On December 8, 2017, the Council of the EU adopted its “Conclusions on Health in the Digital Society – making progress in data-driven innovation in the field of health.” In its Conclusions, the Council encourages EU Member States to continue their work aimed at fostering and promoting digital innovation in healthcare; the use and sharing of health data and the interoperability of data-sharing systems; and boosting the use of health data to enable more patient-centered health systems. It also calls on the Commission to work with EU Member States to support large-scale implementation projects in the field of personalized medicine. The Council finally appeals to the European Commission to continue to support research and innovation in the field of digital health, and to provide support to pharmaceutical companies that develop innovative digital health solutions. The Council Conclusions are available here.
As to EU research funding, on January 11, 2018, the European Commission published a Communication on the interim evaluation of Horizon 2020, the EU’s principal research and innovation program (see here). The lessons drawn from the interim evaluation are used to improve the implementation of Horizon 2020 for its last three years, and prepare the successor of Horizon 2020 under the EU’s new multiannual financial framework. One immediate outcome of the evaluation is the creation of a pilot project to fund high-risk, high-return research and innovation projects – the so-called European Innovation Council pilot. The project aims to provide seed money for the rapid scale-up of break-through technologies, and has an expected budget of € 2.7 billion between 2018 and 2020.
This followed on the Council of the EU’s December 1, 2017 “Conclusions on the Interim Evaluation of Horizon 2020 towards the ninth Framework Program.” In these conclusions, the Council recognized that the research and innovation funding landscape should be simplified and rationalized. It therefore called on the Commission and EU Member States to find ways to make public-private partnerships more focused and aligned with the priorities of the future Framework Program (“FP9”). The Council proposed that the Commission and EU Member States consider the introduction of a possible cap on partnership instruments in the FP9. This could have a significant impact on industry, as it means that public-private funding instruments, such as IMI, could be limited. The Conclusions are available here.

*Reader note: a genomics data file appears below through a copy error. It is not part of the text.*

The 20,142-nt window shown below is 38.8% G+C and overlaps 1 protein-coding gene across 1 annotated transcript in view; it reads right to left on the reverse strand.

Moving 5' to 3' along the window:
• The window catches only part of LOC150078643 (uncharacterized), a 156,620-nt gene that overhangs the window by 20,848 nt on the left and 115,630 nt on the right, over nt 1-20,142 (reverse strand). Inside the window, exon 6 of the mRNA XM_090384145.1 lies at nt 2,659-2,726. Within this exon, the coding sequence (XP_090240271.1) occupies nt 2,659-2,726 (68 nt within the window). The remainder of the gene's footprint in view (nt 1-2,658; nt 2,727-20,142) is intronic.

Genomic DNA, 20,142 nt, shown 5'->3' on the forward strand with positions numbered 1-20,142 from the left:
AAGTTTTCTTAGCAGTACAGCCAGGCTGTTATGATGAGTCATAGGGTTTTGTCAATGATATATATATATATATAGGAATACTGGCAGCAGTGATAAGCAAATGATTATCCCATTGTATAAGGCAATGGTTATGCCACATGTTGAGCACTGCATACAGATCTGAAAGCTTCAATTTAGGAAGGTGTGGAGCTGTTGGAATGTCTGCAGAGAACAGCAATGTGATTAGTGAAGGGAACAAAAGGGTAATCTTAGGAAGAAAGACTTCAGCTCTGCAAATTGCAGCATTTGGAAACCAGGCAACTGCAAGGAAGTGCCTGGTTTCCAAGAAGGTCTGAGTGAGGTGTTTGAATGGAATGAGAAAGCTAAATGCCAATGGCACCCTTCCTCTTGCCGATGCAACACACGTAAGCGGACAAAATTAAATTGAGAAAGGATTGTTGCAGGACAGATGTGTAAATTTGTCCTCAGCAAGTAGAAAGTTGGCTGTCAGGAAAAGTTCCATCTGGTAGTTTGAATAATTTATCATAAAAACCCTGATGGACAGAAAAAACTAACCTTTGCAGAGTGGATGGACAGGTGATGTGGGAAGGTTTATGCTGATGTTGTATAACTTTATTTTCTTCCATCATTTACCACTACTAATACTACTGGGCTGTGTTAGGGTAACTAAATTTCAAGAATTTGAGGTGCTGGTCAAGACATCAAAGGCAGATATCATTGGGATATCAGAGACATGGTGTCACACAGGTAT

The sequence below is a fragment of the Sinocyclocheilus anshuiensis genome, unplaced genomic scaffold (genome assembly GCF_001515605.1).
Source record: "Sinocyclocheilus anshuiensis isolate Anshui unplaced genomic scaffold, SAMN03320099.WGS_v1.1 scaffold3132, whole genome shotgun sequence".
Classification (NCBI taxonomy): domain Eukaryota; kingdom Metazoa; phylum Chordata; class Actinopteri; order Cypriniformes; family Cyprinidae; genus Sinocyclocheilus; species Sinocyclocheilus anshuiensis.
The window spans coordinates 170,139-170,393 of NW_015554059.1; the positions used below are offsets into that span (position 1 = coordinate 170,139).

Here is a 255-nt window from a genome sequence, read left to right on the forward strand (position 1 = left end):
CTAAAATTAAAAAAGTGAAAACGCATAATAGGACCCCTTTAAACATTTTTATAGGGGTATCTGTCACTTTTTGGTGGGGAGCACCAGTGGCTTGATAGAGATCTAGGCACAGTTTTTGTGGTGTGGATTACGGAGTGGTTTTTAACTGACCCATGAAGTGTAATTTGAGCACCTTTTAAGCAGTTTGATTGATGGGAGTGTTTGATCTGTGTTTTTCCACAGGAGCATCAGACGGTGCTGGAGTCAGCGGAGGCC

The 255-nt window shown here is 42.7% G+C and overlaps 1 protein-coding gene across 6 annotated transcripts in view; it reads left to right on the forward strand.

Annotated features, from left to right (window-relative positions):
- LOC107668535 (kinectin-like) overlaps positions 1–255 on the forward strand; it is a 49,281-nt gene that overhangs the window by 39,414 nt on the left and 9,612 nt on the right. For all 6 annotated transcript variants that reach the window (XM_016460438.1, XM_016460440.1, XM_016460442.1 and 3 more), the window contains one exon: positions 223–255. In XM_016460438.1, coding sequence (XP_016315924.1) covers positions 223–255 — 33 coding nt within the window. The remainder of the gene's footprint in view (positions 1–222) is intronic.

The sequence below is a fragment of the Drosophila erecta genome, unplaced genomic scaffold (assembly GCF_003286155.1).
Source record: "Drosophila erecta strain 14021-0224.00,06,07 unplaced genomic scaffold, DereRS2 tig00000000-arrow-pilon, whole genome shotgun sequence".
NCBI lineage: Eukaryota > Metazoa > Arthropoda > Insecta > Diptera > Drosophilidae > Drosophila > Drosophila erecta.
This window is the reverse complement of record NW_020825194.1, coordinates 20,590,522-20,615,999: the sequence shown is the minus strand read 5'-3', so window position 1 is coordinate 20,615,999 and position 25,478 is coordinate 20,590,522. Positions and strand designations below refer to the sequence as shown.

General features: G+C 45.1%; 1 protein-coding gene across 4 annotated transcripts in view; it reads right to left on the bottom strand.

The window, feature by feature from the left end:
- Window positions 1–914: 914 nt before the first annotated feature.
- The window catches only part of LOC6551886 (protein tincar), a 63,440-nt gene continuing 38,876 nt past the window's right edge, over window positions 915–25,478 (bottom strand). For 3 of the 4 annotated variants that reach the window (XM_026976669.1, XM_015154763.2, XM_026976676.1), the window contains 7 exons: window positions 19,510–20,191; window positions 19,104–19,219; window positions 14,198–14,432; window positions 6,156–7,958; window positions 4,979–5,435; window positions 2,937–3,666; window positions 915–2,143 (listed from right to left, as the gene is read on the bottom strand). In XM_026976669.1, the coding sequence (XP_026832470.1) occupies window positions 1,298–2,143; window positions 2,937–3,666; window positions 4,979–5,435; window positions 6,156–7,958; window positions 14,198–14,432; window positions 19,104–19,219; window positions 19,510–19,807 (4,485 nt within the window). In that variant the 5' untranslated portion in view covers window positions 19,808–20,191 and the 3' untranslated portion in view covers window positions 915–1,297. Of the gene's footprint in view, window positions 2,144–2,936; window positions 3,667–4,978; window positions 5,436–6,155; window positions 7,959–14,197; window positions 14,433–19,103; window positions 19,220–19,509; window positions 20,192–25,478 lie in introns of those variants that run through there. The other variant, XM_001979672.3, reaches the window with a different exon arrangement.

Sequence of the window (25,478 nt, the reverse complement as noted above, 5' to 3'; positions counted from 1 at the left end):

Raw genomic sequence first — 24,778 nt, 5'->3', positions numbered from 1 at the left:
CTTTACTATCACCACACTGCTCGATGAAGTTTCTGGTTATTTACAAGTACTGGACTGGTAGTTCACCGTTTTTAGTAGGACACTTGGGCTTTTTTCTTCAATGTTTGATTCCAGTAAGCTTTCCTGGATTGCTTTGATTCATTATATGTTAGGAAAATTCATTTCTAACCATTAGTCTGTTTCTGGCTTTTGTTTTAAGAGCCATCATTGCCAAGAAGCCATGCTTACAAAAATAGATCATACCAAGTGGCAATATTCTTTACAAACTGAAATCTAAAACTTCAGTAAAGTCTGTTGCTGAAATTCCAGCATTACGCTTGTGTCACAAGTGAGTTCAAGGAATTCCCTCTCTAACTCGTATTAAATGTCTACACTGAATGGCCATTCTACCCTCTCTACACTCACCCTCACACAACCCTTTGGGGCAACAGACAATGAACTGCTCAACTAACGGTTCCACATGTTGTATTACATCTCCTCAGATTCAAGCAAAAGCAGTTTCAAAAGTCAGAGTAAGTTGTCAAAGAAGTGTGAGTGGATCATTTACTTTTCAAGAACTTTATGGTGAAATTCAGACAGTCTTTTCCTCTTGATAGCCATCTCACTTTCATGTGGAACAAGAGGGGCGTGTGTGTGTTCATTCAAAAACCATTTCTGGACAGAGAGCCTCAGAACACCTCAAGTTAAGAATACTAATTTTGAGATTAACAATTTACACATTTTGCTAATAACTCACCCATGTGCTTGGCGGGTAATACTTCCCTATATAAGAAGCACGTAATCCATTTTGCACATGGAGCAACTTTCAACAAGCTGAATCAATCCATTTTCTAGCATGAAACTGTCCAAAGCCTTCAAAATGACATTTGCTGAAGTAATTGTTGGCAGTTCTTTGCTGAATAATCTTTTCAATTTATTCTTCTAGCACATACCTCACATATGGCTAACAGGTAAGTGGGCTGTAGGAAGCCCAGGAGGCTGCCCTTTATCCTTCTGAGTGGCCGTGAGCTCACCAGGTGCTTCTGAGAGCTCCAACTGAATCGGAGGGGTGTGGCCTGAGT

On December 13, 2017, the European Commission published its 2018 Work Program in the field of health. The budget allocated to health for 2018 is € 62 million; 64% of this will be allocated to grants, 24% to procurement and 12% to other initiatives, including prizes. The Commission’s priorities for 2018 are the European Reference Networks for rare and complex diseases, the promotion of health and the prevention of major and chronic diseases, the implementation of the new EU medical device legislation, and the reinforcement of the EU’s preparedness and its response to serious cross-border health threats. The Work Program is available here; see also its annexes here.
Developments in Energy & Environment: The Dana Gas Case
On November 17, 2017, the English High Court ruled in Dana Gas PJSC v Dana Gas Sukuk Ltd & Ors that non-compliance with Shari’ah principles – the principles behind the structure of an Islamic financing – and the unenforceability of a contract as matter of local law do not affect the enforceability of contractual payment obligations governed under English law. The decision is particularly important for the energy sector, as many market actors in the Middle East rely on Islamic finance products containing payment obligations under English law.
The use of English law obligations is due to the perceived greater certainty in their enforceability, in light of nervousness from creditors about local laws. It is this general principle of enforceability that the High Court upheld. In doing so, it seemingly abated widespread uncertainty about the enforceability of a multitude of Islamic financings in place across the Middle East.
A different decision from the High Court could not only have had implications for creditor confidence in the Islamic finance market going forward, but could also have opened the floodgates for issuers to use the argument that their existing Islamic financings are not Shari’ah-compliant to pressure creditors into financial restructurings on more advantageous terms.
For further details, please see the full article on the UK High Court’s decision by our colleagues, David Miles and Christoph Schulz – available here.